So don't let anyone tell you what you can or can't do. But ask yourself daily what it is that you want to do. Do you want to take a puff and once again be controlled by a substance. A substance that "makes" you smoke, and "makes" you sick and if left to its own devices will "make" you die, or do you keep control over your own destiny. To keep that control, never take another puff!'

Joel
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Joined: December 18th, 2008, 11:57 pm

July 29th, 2003, 8:05 pm #18

And so is a 50/50 option of losing roughly
5,000 sunrises - maybe less, maybe more!
Last edited by John (Gold) on July 6th, 2009, 1:53 am, edited 1 time in total.
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Joined: December 18th, 2008, 11:58 pm

August 17th, 2003, 3:39 am #19

One of my friends is an alcoholic and nearly died from drinking some years ago. Since then, he went into treatment and has stayed off for a long time now.
He was at the stage of epileptic attacks and cardiac arrests, so if he ever relapses to drinking, his death will be imminent ().

Once, I was having dinner with him and my kids, and I explained to my kids he wasn't having any wine because he "can't drink", and he said: "Oh yes, I can drink - I can drink all I want. But I know that drinking has some consequences and not drinking has some consequences and I can choose which consequences I want." So he actively chooses not to drink.

And it's the same for us nicotine addicts - yes, we can smoke. We can always smoke. But, knowing we're addicts - do we want to? And knowing relapse is as certain as for the friend I just spoke of, the answer should be NO - we can't want to go back to being slaves of nicotine. Addicts we always remain, but we can choose to stop being slaves.

regards
Carsten

--
I have been quit for 4 Weeks, 1 Day, 20 hours and 33 minutes (29 days). I have saved kr 1.522,66 by not smoking 895 cigarettes. I have saved 3 Days, 2 hours and 35 minutes of my life.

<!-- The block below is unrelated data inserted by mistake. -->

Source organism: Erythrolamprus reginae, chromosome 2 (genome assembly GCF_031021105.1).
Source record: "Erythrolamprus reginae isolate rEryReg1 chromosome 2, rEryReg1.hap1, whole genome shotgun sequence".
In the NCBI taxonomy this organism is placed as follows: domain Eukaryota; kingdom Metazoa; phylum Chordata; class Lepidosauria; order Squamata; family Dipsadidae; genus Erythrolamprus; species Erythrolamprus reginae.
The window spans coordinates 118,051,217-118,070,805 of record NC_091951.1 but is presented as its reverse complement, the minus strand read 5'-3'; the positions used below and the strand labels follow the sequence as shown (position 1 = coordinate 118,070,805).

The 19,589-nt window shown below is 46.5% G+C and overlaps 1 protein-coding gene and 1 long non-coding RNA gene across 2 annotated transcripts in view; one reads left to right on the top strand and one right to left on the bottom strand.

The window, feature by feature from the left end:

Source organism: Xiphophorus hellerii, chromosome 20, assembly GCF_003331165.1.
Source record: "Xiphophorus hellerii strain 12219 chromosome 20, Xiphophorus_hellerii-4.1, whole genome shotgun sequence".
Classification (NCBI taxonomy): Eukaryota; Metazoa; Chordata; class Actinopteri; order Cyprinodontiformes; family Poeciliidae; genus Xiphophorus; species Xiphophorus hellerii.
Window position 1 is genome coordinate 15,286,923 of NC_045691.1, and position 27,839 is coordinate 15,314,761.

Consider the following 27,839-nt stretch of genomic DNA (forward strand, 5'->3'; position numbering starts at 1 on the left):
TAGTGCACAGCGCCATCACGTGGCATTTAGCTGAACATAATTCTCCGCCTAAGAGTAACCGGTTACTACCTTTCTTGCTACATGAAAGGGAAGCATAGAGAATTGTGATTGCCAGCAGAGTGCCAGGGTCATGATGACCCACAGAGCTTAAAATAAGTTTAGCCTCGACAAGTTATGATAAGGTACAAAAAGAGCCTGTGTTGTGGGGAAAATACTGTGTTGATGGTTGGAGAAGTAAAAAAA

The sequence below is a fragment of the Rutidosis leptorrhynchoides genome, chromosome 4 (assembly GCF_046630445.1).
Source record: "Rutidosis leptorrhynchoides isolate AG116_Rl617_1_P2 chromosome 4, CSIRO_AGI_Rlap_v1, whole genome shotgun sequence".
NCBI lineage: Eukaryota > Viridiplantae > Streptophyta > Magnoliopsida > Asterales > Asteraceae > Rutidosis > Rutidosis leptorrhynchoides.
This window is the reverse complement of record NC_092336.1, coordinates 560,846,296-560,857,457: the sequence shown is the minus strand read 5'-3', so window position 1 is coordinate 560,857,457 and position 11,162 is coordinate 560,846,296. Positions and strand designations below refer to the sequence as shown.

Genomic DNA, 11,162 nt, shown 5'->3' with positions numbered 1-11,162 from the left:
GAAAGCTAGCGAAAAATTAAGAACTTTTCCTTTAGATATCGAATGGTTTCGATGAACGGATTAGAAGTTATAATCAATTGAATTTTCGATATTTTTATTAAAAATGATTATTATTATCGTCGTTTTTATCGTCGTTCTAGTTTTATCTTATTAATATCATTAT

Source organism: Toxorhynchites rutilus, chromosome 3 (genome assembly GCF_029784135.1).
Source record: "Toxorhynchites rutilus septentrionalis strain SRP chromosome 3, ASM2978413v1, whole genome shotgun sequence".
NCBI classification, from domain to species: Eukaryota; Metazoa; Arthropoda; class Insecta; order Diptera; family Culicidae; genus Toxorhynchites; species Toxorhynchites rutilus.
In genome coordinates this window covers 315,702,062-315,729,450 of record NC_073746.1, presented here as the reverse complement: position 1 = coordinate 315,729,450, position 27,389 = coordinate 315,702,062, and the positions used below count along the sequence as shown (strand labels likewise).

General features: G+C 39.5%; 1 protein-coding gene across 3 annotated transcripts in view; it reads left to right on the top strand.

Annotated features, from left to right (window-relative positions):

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Joined: January 9th, 2009, 12:16 am

September 2nd, 2003, 9:41 pm #20

Joel: That must have been me.... I did say that - smoking is not an option. I do see your point. Smoking is an option if you want all the stuff that goes along with it. Since I don't want all the "stuff" that goes along with it, I think that is where I got the smoking is not an option part of it.

I have read your article and will think it over. Thank you for your help.

Alleen
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Joined: December 18th, 2008, 11:57 pm

September 2nd, 2003, 10:19 pm #21

We like things being written here at Freedom to have real meaning. We don't want people reading things here that really are not true. If you have ever traveled around the Internet support sites for smoking cessation you would be amazed at how many people write that smoking is no longer an option only to be smoking a few days later. It becomes quite apparent that smoking was always an option for these people as it is for all of our members too. Se we just want to make it clear that smoking is indeed an option for any ex-smoker, just not one that a person would normally choose if truly considering the implications that would go along with it.
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Joined: December 18th, 2008, 11:57 pm

September 12th, 2003, 9:02 pm #22

If you want to burn arsnenic and inhale the fumes, you can.
If you want to burn ammnia and inhale the fumes, you can.
If you want to inhale the fumes of hydrogen cyanide, you can.
If you want watch 4,000 chemicals destroy your body, you can.
If you want to live and die a chemical slave you can.
If you want to be afraid of recovering the real you, you can.
If you want to relapse to nicotine it will only take one puff
If you want to be you, you can
Only one rule ....
No nicotine today, Never Take Another Puff!
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Joined: December 18th, 2008, 11:57 pm

November 22nd, 2003, 11:57 am #23


Relapse
One is too many and a thousand isn't enough!
Last edited by John (Gold) on July 6th, 2009, 1:55 am, edited 1 time in total.
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Joined: December 18th, 2008, 11:57 pm

January 31st, 2004, 12:01 am #24

Why let obedience to nicotine's two-hour chemical half-life decide when your brain will next sense arrival of an unearned reward, a mood change or stimulation instead of allowing your reactions to life determine when specific neurochemicals next flow? What sense does a mandatory adrenaline rush make when trying to relax or before climbing into bed? What would it be like to go your entire day without once wanting for nicotine? There's only two choices, relapse or recovery and the choice is yours.
Last edited by John (Gold) on July 6th, 2009, 1:59 am, edited 1 time in total.
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Joined: December 18th, 2008, 11:57 pm

March 1st, 2004, 5:07 am #25



It's time for the lies to end. It's time for honesty.
Smoking nicotine is always an option!
Last edited by John (Gold) on July 6th, 2009, 1:56 am, edited 1 time in total.